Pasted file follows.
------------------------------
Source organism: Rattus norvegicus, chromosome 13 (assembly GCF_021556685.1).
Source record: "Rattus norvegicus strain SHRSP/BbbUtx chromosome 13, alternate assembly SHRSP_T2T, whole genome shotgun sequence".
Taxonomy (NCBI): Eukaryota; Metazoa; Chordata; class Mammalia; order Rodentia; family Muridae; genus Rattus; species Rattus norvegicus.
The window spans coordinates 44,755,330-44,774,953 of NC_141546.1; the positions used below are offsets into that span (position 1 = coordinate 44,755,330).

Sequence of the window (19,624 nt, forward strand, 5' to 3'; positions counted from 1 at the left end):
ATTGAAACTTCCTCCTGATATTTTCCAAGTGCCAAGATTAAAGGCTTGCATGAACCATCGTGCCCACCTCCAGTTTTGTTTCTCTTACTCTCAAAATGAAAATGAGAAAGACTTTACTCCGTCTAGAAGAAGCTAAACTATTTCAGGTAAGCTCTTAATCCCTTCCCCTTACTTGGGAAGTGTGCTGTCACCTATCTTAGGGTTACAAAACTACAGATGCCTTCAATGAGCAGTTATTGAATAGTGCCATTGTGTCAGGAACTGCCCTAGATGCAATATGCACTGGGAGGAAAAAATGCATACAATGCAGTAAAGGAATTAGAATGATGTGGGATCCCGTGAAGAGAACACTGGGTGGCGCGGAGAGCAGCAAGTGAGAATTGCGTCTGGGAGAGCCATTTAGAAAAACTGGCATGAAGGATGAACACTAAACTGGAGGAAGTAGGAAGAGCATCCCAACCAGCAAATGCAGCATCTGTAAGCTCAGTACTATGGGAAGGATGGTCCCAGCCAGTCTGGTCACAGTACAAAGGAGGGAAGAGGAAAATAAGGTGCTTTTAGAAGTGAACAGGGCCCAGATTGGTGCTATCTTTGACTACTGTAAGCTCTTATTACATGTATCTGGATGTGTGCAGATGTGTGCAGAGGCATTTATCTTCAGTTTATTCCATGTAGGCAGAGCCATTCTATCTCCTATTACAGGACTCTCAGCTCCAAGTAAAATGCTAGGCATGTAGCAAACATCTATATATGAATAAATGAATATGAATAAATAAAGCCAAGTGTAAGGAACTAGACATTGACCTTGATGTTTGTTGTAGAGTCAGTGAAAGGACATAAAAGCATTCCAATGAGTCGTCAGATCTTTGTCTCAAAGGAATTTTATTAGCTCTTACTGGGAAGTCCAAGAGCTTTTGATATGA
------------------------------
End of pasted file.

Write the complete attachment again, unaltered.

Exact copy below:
Source organism: Rattus norvegicus, chromosome 13 (assembly GCF_021556685.1).
Source record: "Rattus norvegicus strain SHRSP/BbbUtx chromosome 13, alternate assembly SHRSP_T2T, whole genome shotgun sequence".
Taxonomy (NCBI): Eukaryota; Metazoa; Chordata; class Mammalia; order Rodentia; family Muridae; genus Rattus; species Rattus norvegicus.
The window spans coordinates 44,755,330-44,774,953 of NC_141546.1; the positions used below are offsets into that span (position 1 = coordinate 44,755,330).

Sequence of the window (19,624 nt, forward strand, 5' to 3'; positions counted from 1 at the left end):
ATTGAAACTTCCTCCTGATATTTTCCAAGTGCCAAGATTAAAGGCTTGCATGAACCATCGTGCCCACCTCCAGTTTTGTTTCTCTTACTCTCAAAATGAAAATGAGAAAGACTTTACTCCGTCTAGAAGAAGCTAAACTATTTCAGGTAAGCTCTTAATCCCTTCCCCTTACTTGGGAAGTGTGCTGTCACCTATCTTAGGGTTACAAAACTACAGATGCCTTCAATGAGCAGTTATTGAATAGTGCCATTGTGTCAGGAACTGCCCTAGATGCAATATGCACTGGGAGGAAAAAATGCATACAATGCAGTAAAGGAATTAGAATGATGTGGGATCCCGTGAAGAGAACACTGGGTGGCGCGGAGAGCAGCAAGTGAGAATTGCGTCTGGGAGAGCCATTTAGAAAAACTGGCATGAAGGATGAACACTAAACTGGAGGAAGTAGGAAGAGCATCCCAACCAGCAAATGCAGCATCTGTAAGCTCAGTACTATGGGAAGGATGGTCCCAGCCAGTCTGGTCACAGTACAAAGGAGGGAAGAGGAAAATAAGGTGCTTTTAGAAGTGAACAGGGCCCAGATTGGTGCTATCTTTGACTACTGTAAGCTCTTATTACATGTATCTGGATGTGTGCAGATGTGTGCAGAGGCATTTATCTTCAGTTTATTCCATGTAGGCAGAGCCATTCTATCTCCTATTACAGGACTCTCAGCTCCAAGTAAAATGCTAGGCATGTAGCAAACATCTATATATGAATAAATGAATATGAATAAATAAAGCCAAGTGTAAGGAACTAGACATTGACCTTGATGTTTGTTGTAGAGTCAGTGAAAGGACATAAAAGCATTCCAATGAGTCGTCAGATCTTTGTCTCAAAGGAATTTTATTAGCTCTTACTGGGAAGTCCAAGAGCTTTTGATATGA